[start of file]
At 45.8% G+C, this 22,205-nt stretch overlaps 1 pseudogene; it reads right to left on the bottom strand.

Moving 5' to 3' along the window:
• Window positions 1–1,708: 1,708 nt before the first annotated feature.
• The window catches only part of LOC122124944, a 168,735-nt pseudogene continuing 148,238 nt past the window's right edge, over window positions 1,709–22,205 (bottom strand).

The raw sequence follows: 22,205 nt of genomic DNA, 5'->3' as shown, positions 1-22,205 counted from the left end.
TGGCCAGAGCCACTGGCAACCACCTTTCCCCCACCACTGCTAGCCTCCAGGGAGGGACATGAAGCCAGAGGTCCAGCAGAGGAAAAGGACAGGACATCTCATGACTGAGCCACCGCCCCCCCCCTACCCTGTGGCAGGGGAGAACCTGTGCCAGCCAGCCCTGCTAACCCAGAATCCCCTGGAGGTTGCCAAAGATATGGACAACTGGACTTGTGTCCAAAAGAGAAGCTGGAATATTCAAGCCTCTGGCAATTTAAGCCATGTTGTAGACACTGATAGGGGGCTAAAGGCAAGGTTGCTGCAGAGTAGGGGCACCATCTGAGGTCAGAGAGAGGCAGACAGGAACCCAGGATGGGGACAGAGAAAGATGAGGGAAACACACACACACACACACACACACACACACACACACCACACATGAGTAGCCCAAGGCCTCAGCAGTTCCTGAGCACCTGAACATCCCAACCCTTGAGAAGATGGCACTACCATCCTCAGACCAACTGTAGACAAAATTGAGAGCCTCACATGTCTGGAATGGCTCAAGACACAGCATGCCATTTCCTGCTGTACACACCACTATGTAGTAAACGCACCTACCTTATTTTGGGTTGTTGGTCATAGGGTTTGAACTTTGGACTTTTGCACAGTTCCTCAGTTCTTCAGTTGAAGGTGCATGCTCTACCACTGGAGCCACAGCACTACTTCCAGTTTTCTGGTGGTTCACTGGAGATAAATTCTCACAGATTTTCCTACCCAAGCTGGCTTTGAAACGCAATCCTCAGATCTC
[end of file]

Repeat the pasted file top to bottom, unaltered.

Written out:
At 45.8% G+C, this 22,205-nt stretch overlaps 1 pseudogene; it reads right to left on the bottom strand.

Moving 5' to 3' along the window:
• Window positions 1–1,708: 1,708 nt before the first annotated feature.
• The window catches only part of LOC122124944, a 168,735-nt pseudogene continuing 148,238 nt past the window's right edge, over window positions 1,709–22,205 (bottom strand).

The raw sequence follows: 22,205 nt of genomic DNA, 5'->3' as shown, positions 1-22,205 counted from the left end.
TGGCCAGAGCCACTGGCAACCACCTTTCCCCCACCACTGCTAGCCTCCAGGGAGGGACATGAAGCCAGAGGTCCAGCAGAGGAAAAGGACAGGACATCTCATGACTGAGCCACCGCCCCCCCCCTACCCTGTGGCAGGGGAGAACCTGTGCCAGCCAGCCCTGCTAACCCAGAATCCCCTGGAGGTTGCCAAAGATATGGACAACTGGACTTGTGTCCAAAAGAGAAGCTGGAATATTCAAGCCTCTGGCAATTTAAGCCATGTTGTAGACACTGATAGGGGGCTAAAGGCAAGGTTGCTGCAGAGTAGGGGCACCATCTGAGGTCAGAGAGAGGCAGACAGGAACCCAGGATGGGGACAGAGAAAGATGAGGGAAACACACACACACACACACACACACACACACACACACCACACATGAGTAGCCCAAGGCCTCAGCAGTTCCTGAGCACCTGAACATCCCAACCCTTGAGAAGATGGCACTACCATCCTCAGACCAACTGTAGACAAAATTGAGAGCCTCACATGTCTGGAATGGCTCAAGACACAGCATGCCATTTCCTGCTGTACACACCACTATGTAGTAAACGCACCTACCTTATTTTGGGTTGTTGGTCATAGGGTTTGAACTTTGGACTTTTGCACAGTTCCTCAGTTCTTCAGTTGAAGGTGCATGCTCTACCACTGGAGCCACAGCACTACTTCCAGTTTTCTGGTGGTTCACTGGAGATAAATTCTCACAGATTTTCCTACCCAAGCTGGCTTTGAAACGCAATCCTCAGATCTC